Item description for The Popes of Avignon: A Century in Exile by Edwin Mullins...
Overview A narrative history explores the sweeping events surrounding what has become known as the "Babylonian captivity" of the popes into the broader story of fourteenth-century Europe--one of the most turbulent times in the continent's history.
Publishers Description Like the finest medieval tapestry, this narrative history masterfully weaves together the sweeping events surrounding what has become known as the "Babylonian captivity" of the popes into the broader story of 14th-century Europe--one of the most turbulent times in the continent's history. It was a time of fear, ferocity, and religious agony, which saw the suppression of the Knights Templar and the Cathars, the first onslaught of the plague, and the beginning of the Hundred Years' War. The century also produced some of the greatest writers and artists in the western tradition, including Giotto, Boccaccio, Petrarch, and Chaucer. Central to this period was the movement of the papal seat from Rome to Avignon in the south of France, where seven successive popes held power from 1309 to 1377. The drama, intrigue, and tumult associated with the papacy in exile forms the perfect lens through which to clearly see a Europe making the transition from the Middle Ages to the Renaissance.
Citations And Professional Reviews The Popes of Avignon: A Century in Exile by Edwin Mullins has been reviewed by professional book reviewers and journalists at the following establishments -
Library Journal - 10/01/2008 page 76
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Est. Packaging Dimensions: Length: 8.67" Width: 5.74" Height: 0.94" Weight: 0.98 lbs.
Release Date Sep 1, 2008
ISBN 1933346159 ISBN13 9781933346151
Availability 0 units.
More About Edwin Mullins
Edwin Mullins is an Oxford-educated writer, journalist, and filmmaker who has published numerous books on architecture and the visual arts, including "Cluny" and "The Pilgrimage to Santiago." He lives part of the year near Avignon.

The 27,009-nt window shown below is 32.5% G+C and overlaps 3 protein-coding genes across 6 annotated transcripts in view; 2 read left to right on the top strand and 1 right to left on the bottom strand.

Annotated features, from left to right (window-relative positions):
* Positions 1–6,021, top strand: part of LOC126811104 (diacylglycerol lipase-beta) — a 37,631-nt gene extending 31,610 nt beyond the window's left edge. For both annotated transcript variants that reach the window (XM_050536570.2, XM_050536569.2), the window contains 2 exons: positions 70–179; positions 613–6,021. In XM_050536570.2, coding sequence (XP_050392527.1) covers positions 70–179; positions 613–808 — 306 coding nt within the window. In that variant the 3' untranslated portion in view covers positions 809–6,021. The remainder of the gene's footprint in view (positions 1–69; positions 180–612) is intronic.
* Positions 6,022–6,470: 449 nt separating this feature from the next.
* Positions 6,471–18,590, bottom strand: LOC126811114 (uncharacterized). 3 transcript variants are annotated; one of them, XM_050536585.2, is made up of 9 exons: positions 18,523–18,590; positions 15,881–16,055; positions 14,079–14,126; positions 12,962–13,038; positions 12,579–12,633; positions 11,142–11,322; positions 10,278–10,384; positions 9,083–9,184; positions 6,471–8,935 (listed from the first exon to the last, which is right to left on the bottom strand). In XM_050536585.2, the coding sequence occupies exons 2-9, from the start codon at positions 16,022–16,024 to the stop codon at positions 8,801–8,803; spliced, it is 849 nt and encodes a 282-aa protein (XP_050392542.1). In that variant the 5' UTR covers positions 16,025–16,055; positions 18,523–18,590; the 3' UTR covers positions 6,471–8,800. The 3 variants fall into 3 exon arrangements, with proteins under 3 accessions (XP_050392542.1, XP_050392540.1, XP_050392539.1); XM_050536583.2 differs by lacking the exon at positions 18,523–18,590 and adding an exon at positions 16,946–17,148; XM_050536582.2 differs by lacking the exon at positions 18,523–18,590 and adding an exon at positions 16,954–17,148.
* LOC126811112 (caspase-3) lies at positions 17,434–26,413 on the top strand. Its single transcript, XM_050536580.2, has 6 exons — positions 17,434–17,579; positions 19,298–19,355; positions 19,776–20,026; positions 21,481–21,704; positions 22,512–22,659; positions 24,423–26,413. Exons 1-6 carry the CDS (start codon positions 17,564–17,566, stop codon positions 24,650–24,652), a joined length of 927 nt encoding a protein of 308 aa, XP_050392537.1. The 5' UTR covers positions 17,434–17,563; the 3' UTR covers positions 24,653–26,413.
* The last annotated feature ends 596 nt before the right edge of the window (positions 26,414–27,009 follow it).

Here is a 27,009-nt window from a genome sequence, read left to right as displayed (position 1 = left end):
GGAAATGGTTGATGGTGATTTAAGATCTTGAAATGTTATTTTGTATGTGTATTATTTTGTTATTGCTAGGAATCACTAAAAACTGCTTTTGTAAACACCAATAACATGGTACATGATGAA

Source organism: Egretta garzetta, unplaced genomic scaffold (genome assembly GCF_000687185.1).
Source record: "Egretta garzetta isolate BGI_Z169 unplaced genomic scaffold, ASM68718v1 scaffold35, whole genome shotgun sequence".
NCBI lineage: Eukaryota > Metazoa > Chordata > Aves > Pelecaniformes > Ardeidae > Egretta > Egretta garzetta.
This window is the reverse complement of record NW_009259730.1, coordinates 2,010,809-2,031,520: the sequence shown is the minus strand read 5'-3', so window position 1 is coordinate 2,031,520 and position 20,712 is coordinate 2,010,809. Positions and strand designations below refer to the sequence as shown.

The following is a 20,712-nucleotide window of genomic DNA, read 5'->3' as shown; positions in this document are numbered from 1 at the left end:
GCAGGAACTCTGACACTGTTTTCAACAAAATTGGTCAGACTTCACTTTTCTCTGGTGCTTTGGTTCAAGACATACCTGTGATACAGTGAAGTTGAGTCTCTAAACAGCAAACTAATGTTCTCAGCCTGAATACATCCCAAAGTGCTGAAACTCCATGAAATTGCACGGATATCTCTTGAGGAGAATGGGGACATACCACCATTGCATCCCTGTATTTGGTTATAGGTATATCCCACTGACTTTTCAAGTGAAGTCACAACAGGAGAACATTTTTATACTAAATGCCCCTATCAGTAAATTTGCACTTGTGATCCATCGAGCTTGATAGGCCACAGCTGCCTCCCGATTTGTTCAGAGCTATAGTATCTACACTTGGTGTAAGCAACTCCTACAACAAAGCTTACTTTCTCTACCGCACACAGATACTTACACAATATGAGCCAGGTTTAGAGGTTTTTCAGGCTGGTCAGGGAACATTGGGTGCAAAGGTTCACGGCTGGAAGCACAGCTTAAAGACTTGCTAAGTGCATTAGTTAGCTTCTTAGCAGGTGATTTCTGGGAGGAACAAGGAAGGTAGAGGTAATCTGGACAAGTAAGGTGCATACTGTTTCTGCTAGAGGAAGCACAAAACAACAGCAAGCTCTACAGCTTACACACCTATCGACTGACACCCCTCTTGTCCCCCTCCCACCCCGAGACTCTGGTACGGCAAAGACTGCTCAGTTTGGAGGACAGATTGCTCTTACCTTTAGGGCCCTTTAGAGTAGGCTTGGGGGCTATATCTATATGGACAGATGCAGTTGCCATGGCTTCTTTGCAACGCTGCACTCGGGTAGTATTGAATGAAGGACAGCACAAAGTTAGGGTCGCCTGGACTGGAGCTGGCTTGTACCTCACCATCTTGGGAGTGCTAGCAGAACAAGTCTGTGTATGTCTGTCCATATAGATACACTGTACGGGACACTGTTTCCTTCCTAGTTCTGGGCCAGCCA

Reviews - What do customers think about The Popes of Avignon: A Century in Exile?
The Babylonian Captivity of the Church Apr 3, 2009
When I was in parochial high school, we had a course in Church History. The part of the book about the popes in Avignon was titled exactly as I titled my review. It was a very brief mention, with some emphasis on the anti-popes, and that was about it.
This very informative book fills in all the gaps that my Church History book left blank. The author tells us why the popes moved to Avignon, why they stayed, and finally, why they returned to Rome. Obviously, political pressure was involved in the whole process, but fear of the Roman mobs was a contributing factor.
We get a very good view of the town and its surroundings, and also all of the improvements that were made by the various popes who resided in Avignon. It seems at that time that the maority of cardinals were either French or Italian, and national pride and opposition made everything appear much worse. It didn't help that all of this took place during the English-French 100 Years War, and that the popes were temporal rulers of large amounts of land, mostly on the Italian peninsula. Being a secular ruler always seemed to involve the popes in political disputes of one kind or another.
It's very difficult to imagine a papacy still based in Avignon, with all of the history and glory that attaches itself to Rome. Read the book and discover for yourself the travails the Church put itself through for nearly an entire century.
French Popes Feb 23, 2009
A fine book about an era little understood. It clears up some misconceptions yet illuminates more clearly some known facts. A very good read.
History of Papal Exile Jan 24, 2009
Edwin Mullins has written another fascinating book about the history of the church during the middle ages. The first that I read dealt with the great abbey at Cluny. In this book, he tells the history of the papal move to Avignon and the rich history of papal rule from this exile outpost following the move from Rome. In moving and accessible prose, Mullins leads us through a period when the French kings had control over the papacy. It was a time of great growth and luxury as well as a time of terror and greed which led up to the return to Rome and the age of the Renaissance. The Popes of Avignon is well worth reading for anyone interested in the church of the late middle ages.
What an Age Nov 13, 2008
It was great reading this book because of the incredible stories. I am surprised there aren't more movies and books about these people. I vaguely knew about the Great Schism (two popes) and the Avignon popes and am very happy to find out what happened.
A strong consideration to history readers with an interest in the past of Christianity as a whole Nov 7, 2008
Rome, Vatican City, two locations synonymous with Roman Catholicism as their past and current capitals. But what of Avignon? "The Popes of Avignon" tells the story of the fourteenth century home of the papacy, after the time of anarchy in Italy drove the church's leaders fleeing to Avignon in France. These popes are commonly forgotten, but their influence over a unique time in Catholic history is worth learning about. "The Popes of Avignon" is educational and scholarly, a strong consideration to history readers with an interest in the past of Christianity as a whole.